Friday, December 3, 2010

Scholarship alert: "Changing Fashion in Advocacy - 100 Years of Brief-Writing Advice"

This essay is authored by Professor Helen Anderson of U. Washington School of Law and is available at 11 J. App. Prac. & Process 1 (2010).  From the abstract:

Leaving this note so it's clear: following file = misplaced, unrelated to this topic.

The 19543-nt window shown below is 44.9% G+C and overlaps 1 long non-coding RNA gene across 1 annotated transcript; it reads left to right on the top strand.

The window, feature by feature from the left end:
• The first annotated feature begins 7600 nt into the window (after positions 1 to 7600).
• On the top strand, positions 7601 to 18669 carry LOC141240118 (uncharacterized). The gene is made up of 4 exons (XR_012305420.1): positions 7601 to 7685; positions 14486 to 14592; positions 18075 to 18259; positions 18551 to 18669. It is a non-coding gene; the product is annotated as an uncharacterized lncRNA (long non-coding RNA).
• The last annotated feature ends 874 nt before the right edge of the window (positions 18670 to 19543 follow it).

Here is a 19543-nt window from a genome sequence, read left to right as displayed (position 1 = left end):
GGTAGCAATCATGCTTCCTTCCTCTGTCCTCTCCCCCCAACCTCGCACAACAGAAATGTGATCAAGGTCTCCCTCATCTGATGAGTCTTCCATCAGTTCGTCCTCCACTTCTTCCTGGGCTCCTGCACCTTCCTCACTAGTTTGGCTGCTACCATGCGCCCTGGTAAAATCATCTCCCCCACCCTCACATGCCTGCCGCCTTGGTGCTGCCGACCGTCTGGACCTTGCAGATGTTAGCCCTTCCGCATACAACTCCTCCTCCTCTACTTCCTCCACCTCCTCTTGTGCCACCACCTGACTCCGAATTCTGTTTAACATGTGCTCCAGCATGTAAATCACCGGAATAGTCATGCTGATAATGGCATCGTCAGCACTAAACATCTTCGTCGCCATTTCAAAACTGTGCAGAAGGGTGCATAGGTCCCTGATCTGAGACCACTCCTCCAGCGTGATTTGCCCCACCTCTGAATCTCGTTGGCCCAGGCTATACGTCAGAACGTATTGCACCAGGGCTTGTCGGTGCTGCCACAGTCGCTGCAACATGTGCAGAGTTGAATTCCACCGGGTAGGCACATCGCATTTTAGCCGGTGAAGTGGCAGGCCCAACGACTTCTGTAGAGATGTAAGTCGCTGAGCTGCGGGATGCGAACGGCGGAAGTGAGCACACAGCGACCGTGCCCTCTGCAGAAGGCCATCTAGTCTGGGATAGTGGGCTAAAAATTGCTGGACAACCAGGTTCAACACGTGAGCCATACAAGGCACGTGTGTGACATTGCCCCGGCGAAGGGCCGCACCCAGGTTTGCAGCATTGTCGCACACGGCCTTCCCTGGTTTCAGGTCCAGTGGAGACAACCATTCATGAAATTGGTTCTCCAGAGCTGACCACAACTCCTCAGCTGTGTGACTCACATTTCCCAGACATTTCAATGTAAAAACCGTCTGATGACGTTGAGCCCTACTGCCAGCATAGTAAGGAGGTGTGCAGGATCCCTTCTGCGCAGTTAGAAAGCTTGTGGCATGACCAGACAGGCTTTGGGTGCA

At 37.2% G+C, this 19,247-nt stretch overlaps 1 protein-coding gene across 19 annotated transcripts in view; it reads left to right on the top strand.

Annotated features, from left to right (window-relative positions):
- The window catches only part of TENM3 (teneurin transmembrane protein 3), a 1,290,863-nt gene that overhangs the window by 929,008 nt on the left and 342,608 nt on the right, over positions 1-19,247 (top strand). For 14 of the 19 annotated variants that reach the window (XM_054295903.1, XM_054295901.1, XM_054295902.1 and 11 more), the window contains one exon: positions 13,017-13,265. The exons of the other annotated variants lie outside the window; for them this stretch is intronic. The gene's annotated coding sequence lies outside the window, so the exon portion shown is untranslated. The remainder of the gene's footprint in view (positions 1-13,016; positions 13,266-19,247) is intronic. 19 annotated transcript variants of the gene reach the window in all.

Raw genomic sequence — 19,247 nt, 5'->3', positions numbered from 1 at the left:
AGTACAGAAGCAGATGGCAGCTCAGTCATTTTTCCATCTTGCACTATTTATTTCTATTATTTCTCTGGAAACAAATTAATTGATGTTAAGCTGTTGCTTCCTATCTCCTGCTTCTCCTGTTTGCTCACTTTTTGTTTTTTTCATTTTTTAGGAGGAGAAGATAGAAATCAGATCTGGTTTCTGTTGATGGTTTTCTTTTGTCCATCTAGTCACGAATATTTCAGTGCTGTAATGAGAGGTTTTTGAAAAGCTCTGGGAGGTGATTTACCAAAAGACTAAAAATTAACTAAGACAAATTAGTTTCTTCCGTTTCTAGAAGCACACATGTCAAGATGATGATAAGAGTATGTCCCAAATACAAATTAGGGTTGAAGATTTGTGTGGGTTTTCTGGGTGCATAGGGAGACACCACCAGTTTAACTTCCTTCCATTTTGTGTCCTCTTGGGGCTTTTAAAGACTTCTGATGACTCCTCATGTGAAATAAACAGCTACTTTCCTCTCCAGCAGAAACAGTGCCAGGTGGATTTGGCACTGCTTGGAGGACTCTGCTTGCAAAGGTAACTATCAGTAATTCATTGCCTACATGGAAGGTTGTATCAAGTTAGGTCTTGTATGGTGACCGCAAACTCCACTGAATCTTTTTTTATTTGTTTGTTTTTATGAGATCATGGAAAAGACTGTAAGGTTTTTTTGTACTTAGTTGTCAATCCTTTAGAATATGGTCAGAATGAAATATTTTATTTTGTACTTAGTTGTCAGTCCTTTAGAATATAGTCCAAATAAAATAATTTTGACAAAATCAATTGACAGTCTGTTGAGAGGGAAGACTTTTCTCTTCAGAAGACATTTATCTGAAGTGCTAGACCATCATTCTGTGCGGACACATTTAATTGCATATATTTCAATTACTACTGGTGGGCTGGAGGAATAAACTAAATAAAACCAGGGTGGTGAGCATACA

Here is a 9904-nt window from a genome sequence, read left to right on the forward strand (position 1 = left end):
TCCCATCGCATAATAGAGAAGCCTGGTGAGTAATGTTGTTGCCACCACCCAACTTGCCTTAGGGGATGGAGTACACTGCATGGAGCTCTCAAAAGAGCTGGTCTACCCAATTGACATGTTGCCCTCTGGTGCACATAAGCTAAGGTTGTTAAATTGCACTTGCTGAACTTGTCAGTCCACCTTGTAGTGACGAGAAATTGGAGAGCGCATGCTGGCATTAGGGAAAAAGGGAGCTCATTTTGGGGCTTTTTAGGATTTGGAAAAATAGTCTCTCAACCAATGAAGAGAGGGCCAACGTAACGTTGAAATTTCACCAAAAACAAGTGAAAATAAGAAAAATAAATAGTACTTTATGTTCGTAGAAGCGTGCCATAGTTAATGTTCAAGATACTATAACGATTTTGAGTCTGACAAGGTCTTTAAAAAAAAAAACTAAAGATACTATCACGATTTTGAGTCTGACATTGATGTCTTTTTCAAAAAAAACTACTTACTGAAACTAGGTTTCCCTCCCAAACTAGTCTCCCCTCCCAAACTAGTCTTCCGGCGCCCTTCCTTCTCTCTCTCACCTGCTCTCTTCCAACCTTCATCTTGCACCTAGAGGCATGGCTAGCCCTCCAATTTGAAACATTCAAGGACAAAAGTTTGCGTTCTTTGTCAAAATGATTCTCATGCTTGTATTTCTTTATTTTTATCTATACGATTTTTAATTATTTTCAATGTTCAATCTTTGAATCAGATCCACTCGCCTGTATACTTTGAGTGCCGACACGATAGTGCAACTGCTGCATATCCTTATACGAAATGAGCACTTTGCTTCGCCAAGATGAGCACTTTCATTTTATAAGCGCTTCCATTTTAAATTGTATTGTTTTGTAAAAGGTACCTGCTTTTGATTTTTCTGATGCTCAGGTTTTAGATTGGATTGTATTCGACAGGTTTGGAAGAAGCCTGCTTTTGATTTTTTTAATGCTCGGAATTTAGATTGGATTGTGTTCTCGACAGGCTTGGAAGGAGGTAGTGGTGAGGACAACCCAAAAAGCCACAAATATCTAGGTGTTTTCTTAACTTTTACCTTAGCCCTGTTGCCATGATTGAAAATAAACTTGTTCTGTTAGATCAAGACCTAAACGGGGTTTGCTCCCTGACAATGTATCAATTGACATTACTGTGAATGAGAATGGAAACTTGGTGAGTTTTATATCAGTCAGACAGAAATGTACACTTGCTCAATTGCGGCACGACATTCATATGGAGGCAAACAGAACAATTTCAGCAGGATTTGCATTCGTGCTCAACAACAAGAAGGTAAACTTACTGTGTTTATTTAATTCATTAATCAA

As one who teaches advocacy, and who has practiced in appellate courts, I wondered about the historical roots of the modern consensus of advice. A survey of brief-writing advice from the last century shows that neither ideas about brief writing nor those about the appellate brief itself have been static. In fact, researching brief-writing advice proved problematic because the very term "brief" has many meanings, and those meanings have changed over time.  Using books and articles of brief-writing advice, Part II of this essay examines the changing nature of the brief during the early twentieth century and the transition from an abstract or outline to a fully fleshed prose argument. Brief-writing articles and books show a shift in emphasis from the purely logical argument to one that incorporates storytelling techniques and an artistic approach to the advocate's task.  The ratio of written argument to oral presentation was the inverse of what it is today: Oral arguments would go on for hours - maybe even days - while briefs were for the most part only a few pages.   The image of the scientist was replaced by the lawyer as artist and storyteller: Nevertheless, it is the central theory of this paper that brief writing is essentially a creative function in just as real a sense as writing dramas, novels, poems or short stories; that the greatest and most lasting satisfactions in life can be gotten from truly creative work; that thus really understood brief writing can become the most desirable and satisfaction-giving activity of the lawyer; further that the lawyer with the necessary equipment (principally a clear, emotional, as well as intellectual, understanding of the truth of this statement) the job will be attacked with pleasurable anticipation and zest.  In the latter half of the twentieth century, the learned advice-givers continued to acknowledge the importance of the facts, but still spent most of their advice on logical argument and the technical aspects of brief-writing.  These advisors integrated narrative, ethos, and logos with in-depth advice about use of authority and the proper construction of each section of a brief.  Such an approach necessarily emphasizes logical reasoning over storytelling.


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